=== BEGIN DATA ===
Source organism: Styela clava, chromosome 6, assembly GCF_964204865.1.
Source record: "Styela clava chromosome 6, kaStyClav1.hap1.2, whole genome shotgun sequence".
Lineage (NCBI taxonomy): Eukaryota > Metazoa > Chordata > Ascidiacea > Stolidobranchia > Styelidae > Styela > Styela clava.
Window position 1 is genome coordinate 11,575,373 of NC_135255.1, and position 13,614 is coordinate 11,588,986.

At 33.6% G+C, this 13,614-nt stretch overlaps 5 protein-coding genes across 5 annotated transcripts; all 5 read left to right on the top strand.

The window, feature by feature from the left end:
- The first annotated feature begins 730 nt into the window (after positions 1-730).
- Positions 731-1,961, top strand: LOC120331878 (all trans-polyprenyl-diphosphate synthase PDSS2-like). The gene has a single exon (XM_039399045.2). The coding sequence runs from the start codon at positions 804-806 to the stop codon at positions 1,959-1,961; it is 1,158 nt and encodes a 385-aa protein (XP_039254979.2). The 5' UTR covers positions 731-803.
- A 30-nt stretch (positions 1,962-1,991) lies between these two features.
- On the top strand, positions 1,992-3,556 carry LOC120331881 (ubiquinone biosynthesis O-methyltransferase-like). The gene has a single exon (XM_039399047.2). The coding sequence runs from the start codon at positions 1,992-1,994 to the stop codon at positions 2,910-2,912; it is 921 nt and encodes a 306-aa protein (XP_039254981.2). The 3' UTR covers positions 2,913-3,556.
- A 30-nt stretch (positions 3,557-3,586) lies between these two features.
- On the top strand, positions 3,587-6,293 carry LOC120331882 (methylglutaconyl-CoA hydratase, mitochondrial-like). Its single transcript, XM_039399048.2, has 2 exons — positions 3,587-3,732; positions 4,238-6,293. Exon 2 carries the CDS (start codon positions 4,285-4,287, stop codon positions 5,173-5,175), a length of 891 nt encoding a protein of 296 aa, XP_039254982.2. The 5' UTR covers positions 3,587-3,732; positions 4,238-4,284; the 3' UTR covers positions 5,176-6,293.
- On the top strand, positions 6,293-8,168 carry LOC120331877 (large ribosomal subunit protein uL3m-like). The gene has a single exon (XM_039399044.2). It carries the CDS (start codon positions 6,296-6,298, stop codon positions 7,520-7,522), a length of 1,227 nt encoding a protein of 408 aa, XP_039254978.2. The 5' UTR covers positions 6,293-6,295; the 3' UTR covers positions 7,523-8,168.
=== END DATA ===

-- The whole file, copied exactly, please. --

Source organism: Styela clava, chromosome 6, assembly GCF_964204865.1.
Source record: "Styela clava chromosome 6, kaStyClav1.hap1.2, whole genome shotgun sequence".
Lineage (NCBI taxonomy): Eukaryota > Metazoa > Chordata > Ascidiacea > Stolidobranchia > Styelidae > Styela > Styela clava.
Window position 1 is genome coordinate 11,575,373 of NC_135255.1, and position 13,614 is coordinate 11,588,986.

At 33.6% G+C, this 13,614-nt stretch overlaps 5 protein-coding genes across 5 annotated transcripts; all 5 read left to right on the top strand.

The window, feature by feature from the left end:
- The first annotated feature begins 730 nt into the window (after positions 1-730).
- Positions 731-1,961, top strand: LOC120331878 (all trans-polyprenyl-diphosphate synthase PDSS2-like). The gene has a single exon (XM_039399045.2). The coding sequence runs from the start codon at positions 804-806 to the stop codon at positions 1,959-1,961; it is 1,158 nt and encodes a 385-aa protein (XP_039254979.2). The 5' UTR covers positions 731-803.
- A 30-nt stretch (positions 1,962-1,991) lies between these two features.
- On the top strand, positions 1,992-3,556 carry LOC120331881 (ubiquinone biosynthesis O-methyltransferase-like). The gene has a single exon (XM_039399047.2). The coding sequence runs from the start codon at positions 1,992-1,994 to the stop codon at positions 2,910-2,912; it is 921 nt and encodes a 306-aa protein (XP_039254981.2). The 3' UTR covers positions 2,913-3,556.
- A 30-nt stretch (positions 3,557-3,586) lies between these two features.
- On the top strand, positions 3,587-6,293 carry LOC120331882 (methylglutaconyl-CoA hydratase, mitochondrial-like). Its single transcript, XM_039399048.2, has 2 exons — positions 3,587-3,732; positions 4,238-6,293. Exon 2 carries the CDS (start codon positions 4,285-4,287, stop codon positions 5,173-5,175), a length of 891 nt encoding a protein of 296 aa, XP_039254982.2. The 5' UTR covers positions 3,587-3,732; positions 4,238-4,284; the 3' UTR covers positions 5,176-6,293.
- On the top strand, positions 6,293-8,168 carry LOC120331877 (large ribosomal subunit protein uL3m-like). The gene has a single exon (XM_039399044.2). It carries the CDS (start codon positions 6,296-6,298, stop codon positions 7,520-7,522), a length of 1,227 nt encoding a protein of 408 aa, XP_039254978.2. The 5' UTR covers positions 6,293-6,295; the 3' UTR covers positions 7,523-8,168.